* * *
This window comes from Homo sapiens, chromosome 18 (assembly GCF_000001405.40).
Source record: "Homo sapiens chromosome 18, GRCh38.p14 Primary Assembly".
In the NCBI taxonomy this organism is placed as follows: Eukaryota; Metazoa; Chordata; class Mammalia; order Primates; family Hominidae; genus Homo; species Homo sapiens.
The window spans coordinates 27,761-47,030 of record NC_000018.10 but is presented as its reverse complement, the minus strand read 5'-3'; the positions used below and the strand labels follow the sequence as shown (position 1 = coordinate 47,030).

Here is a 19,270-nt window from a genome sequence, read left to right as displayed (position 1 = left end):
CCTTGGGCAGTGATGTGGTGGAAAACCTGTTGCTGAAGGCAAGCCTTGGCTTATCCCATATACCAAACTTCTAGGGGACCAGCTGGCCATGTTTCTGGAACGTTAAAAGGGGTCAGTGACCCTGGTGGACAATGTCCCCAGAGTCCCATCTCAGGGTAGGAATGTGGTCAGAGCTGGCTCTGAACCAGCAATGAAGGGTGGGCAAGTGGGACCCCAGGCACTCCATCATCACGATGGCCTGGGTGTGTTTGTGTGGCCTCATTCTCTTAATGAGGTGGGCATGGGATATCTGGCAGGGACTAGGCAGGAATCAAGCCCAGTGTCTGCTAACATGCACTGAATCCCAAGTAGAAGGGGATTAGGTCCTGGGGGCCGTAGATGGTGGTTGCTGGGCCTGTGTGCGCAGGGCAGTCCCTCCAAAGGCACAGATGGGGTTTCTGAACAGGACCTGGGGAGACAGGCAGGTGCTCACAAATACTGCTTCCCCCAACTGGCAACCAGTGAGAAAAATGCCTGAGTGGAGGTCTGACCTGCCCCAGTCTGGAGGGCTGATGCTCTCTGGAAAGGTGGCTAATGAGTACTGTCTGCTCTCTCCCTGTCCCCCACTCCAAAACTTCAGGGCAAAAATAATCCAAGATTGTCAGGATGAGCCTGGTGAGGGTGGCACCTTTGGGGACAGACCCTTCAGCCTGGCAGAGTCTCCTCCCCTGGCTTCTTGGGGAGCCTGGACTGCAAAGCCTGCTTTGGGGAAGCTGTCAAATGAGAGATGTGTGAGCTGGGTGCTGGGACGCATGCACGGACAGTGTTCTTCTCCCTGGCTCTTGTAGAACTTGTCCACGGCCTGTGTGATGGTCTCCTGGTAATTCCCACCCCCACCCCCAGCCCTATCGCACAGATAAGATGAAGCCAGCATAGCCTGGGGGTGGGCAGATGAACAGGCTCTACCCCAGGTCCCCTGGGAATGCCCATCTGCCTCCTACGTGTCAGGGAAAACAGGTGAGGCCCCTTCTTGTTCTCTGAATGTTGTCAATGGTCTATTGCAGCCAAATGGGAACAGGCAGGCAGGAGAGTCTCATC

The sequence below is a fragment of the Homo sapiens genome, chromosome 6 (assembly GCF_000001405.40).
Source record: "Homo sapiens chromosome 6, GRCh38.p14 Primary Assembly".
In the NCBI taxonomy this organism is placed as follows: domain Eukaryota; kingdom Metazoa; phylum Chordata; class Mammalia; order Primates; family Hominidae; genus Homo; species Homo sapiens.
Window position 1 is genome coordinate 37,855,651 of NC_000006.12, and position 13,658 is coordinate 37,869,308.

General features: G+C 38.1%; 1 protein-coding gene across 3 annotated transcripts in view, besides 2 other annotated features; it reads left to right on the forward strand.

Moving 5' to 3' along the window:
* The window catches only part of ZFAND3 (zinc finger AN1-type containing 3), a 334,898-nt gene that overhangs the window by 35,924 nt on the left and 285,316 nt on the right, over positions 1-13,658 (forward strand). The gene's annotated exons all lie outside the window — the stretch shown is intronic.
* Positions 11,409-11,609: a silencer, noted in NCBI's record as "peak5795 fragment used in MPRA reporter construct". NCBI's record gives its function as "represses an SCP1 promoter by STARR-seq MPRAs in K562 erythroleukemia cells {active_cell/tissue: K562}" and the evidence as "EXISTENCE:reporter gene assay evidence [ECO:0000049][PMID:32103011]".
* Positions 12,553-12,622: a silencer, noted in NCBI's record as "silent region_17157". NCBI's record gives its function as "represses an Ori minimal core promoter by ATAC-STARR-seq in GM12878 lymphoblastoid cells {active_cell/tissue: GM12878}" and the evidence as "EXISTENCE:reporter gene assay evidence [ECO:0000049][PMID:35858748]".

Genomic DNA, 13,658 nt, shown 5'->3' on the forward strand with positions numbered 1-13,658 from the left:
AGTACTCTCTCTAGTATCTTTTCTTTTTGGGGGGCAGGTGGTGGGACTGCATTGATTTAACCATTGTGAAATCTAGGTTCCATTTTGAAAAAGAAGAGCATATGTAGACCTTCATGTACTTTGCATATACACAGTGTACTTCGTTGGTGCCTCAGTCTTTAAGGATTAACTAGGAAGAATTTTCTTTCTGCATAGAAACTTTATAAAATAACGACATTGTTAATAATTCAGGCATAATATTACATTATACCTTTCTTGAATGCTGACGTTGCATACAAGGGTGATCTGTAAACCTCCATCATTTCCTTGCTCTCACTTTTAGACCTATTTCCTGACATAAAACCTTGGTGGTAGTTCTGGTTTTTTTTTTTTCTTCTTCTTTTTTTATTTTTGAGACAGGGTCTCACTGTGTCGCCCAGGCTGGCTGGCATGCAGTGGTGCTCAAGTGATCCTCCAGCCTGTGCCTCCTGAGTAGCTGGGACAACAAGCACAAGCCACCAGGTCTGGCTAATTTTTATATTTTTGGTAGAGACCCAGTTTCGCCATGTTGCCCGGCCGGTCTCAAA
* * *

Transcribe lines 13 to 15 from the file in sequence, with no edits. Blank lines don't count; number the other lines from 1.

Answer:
* The window catches only part of ZFAND3 (zinc finger AN1-type containing 3), a 334,898-nt gene that overhangs the window by 35,924 nt on the left and 285,316 nt on the right, over positions 1-13,658 (forward strand). The gene's annotated exons all lie outside the window — the stretch shown is intronic.
* Positions 11,409-11,609: a silencer, noted in NCBI's record as "peak5795 fragment used in MPRA reporter construct". NCBI's record gives its function as "represses an SCP1 promoter by STARR-seq MPRAs in K562 erythroleukemia cells {active_cell/tissue: K562}" and the evidence as "EXISTENCE:reporter gene assay evidence [ECO:0000049][PMID:32103011]".
* Positions 12,553-12,622: a silencer, noted in NCBI's record as "silent region_17157". NCBI's record gives its function as "represses an Ori minimal core promoter by ATAC-STARR-seq in GM12878 lymphoblastoid cells {active_cell/tissue: GM12878}" and the evidence as "EXISTENCE:reporter gene assay evidence [ECO:0000049][PMID:35858748]".